Given the U.S. budget deficit, it would be naive to think that Washington can create anything as grandiose as another Marshall Plan to revive Eastern European growth. Given past history, it is also unlikely that Eastern Europe can follow a restructuring model closely resembling that of East Asia. Nevertheless, the Clinton administration can alter World Bank conditionality and help Eastern Europe develop more pragmatic restructuring plans. The East Asian model may be inappropriate in its entirety, but many of its principles are transferable.

The specific details of a possible restructuring plan are laid out in a report on Polish industry I helped prepare for the OECD. The highlights follow:

First, the argument of Janos Kornai and other substitutionists that Eastern European governments cannot act as agents of reform because of their nomenklatura taint is outdated. For all practical purposes, the nomenklatura of Poland, Czechoslovakia, and Hungary (where they were never entrenched) have jumped ship and are now the respectable pillars of the private sector. In this respect state institutions have, in fact, changed fast.

With the nomenklatura out, most government bureaucracies have limped along with skeleton staffs of inexperienced university professors and the like. As a first step towards restructuring, more resources should be invested in training government officials responsible for restructuring and in raising their salaries to levels competitive with those of the private sector. That it is not an impossible task to mass-produce competent bureaucrats in a relatively short time is indicated by the acceptable quality standards reached by the bureaucracies patronized by the Bank (privatization ministries) and International Monetary Fund (finance ministries).

Second, given bureaucratic weaknesses and huge budget deficits, subsidies in Eastern Europe to help select state-owned enterprises to restructure must be cheap and simple to administer. The two most effective subsidies are debt relief (largely for tax arrears owed to the government) and credit guarantees (provided by the government to assure overseas lenders that their loans will be repaid). The former will help state-owned enterprises gain access to working capital while the latter will help them tap cheap foreign sources of finance for long-term investment.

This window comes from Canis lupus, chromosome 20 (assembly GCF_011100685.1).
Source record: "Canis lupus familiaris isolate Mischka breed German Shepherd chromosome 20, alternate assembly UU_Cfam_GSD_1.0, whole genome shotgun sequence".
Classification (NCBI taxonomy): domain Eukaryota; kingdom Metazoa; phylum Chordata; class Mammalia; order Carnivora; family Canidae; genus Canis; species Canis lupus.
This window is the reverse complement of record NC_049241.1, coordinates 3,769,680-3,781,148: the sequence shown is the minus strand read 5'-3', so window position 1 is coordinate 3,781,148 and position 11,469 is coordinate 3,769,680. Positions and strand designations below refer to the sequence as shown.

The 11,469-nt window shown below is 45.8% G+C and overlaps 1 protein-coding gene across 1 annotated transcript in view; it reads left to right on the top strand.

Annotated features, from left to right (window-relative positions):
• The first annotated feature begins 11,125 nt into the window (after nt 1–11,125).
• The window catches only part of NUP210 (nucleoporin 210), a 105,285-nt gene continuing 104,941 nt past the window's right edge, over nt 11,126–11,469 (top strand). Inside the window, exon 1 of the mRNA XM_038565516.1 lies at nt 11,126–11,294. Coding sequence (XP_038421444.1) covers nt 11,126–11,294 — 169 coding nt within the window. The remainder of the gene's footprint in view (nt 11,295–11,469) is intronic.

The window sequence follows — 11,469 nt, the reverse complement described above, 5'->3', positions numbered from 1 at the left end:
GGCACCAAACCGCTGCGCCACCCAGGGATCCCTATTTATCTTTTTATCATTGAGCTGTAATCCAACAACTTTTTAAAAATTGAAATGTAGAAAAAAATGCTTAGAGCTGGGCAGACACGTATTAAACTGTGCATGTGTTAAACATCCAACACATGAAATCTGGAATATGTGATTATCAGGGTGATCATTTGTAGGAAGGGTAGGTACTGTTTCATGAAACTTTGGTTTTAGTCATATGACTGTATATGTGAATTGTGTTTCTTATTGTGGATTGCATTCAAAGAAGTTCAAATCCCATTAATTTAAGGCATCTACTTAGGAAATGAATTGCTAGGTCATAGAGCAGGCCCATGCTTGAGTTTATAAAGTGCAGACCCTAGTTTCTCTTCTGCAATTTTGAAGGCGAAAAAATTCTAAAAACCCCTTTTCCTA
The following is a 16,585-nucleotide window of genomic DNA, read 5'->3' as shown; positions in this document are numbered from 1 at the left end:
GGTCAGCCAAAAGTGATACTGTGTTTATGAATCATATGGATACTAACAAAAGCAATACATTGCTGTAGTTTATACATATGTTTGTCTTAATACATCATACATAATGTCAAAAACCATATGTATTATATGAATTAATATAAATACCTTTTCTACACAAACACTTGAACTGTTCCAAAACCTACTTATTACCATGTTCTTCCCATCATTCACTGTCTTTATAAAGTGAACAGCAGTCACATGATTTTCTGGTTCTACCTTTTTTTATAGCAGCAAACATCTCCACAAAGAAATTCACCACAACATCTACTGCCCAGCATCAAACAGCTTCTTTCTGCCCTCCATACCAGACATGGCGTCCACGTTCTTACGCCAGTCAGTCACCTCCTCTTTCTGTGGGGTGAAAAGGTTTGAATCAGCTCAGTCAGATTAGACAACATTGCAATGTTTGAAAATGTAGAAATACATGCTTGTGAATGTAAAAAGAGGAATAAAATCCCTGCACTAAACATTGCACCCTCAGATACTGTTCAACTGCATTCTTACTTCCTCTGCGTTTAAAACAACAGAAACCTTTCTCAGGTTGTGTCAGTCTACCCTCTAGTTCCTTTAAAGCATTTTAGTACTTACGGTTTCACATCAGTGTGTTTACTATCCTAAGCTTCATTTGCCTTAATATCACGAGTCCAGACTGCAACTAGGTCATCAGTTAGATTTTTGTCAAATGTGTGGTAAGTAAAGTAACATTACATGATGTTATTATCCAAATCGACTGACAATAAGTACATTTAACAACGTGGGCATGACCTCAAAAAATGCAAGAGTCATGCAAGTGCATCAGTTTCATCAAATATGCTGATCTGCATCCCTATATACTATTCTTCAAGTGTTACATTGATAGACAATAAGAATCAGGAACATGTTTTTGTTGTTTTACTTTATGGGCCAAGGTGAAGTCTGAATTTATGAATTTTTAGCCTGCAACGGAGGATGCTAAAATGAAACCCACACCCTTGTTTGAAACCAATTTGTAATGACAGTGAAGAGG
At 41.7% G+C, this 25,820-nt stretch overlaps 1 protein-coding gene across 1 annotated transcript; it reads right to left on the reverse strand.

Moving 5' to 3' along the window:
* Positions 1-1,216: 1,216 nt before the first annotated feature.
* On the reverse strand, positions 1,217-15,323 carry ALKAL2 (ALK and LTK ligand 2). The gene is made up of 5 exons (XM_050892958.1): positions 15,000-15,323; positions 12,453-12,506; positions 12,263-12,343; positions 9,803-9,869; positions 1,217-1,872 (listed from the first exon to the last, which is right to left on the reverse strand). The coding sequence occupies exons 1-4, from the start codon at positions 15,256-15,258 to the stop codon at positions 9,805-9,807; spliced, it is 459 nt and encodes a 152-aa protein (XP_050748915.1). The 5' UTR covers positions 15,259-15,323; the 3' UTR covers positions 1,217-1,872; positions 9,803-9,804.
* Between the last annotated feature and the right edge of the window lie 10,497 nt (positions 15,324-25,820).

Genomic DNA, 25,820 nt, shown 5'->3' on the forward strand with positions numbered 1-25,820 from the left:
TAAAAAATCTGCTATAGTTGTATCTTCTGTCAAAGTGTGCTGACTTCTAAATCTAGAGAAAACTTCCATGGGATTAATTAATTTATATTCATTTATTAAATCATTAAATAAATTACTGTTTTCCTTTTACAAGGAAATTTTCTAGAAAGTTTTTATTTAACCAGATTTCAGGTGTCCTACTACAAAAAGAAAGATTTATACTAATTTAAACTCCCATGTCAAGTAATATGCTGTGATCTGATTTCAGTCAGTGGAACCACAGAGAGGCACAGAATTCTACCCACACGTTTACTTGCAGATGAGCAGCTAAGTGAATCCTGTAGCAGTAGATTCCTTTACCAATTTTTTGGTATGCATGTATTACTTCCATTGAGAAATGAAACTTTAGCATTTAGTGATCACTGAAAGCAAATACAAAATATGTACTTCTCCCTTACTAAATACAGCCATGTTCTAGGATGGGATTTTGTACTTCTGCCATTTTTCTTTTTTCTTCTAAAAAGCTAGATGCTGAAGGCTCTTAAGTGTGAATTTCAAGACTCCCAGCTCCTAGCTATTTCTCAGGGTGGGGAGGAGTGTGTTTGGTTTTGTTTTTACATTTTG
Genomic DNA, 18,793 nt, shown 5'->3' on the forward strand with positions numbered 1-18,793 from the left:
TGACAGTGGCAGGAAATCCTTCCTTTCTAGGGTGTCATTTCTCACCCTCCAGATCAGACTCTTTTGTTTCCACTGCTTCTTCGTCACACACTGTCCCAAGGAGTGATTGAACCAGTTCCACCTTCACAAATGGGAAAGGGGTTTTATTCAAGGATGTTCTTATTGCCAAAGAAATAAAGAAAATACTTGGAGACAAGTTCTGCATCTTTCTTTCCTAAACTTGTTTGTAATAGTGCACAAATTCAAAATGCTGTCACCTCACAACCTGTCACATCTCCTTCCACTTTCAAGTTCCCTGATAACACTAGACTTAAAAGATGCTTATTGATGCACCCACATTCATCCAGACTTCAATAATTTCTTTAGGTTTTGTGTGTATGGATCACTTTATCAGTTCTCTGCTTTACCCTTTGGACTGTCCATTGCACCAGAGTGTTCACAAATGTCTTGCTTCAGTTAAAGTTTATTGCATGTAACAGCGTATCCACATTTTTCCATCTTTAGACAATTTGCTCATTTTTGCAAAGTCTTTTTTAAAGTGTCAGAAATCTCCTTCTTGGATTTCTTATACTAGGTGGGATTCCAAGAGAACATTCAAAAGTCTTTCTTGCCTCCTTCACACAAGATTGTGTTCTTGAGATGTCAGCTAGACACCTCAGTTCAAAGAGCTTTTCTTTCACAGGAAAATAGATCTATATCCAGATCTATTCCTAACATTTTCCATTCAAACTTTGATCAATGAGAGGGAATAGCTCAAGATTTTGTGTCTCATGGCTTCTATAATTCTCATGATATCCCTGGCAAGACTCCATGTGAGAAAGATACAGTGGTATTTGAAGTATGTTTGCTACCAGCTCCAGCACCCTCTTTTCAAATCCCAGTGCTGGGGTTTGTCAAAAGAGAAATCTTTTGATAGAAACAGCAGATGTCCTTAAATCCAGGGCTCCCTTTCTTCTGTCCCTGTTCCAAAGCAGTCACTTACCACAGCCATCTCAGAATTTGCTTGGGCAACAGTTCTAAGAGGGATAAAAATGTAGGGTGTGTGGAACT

Where industry-level subsidies are warranted, they should be finite in time and carefully customized to a specific industry's needs. For example, a good case can be made to subsidize Eastern Europe's spinning and weaving industry while it improves its quality and designs. But rather than protect it from foreign competition with tariffs, it would be better to give garment makers subsidies to buy locally made (rather than foreign made) cloth from specific textile companies of their choice. This, of course, violates conventional free trade--but it is better than leaving these potentially competitive industries to the wolves. And it is not unlike the networking strategies so successfully pursued in East Asia. Whatever strategy is pursued, there will be difficult decisions involving necessary reductions in capacity--painful under the best of circumstances but excruciating if left to the vagaries of markets.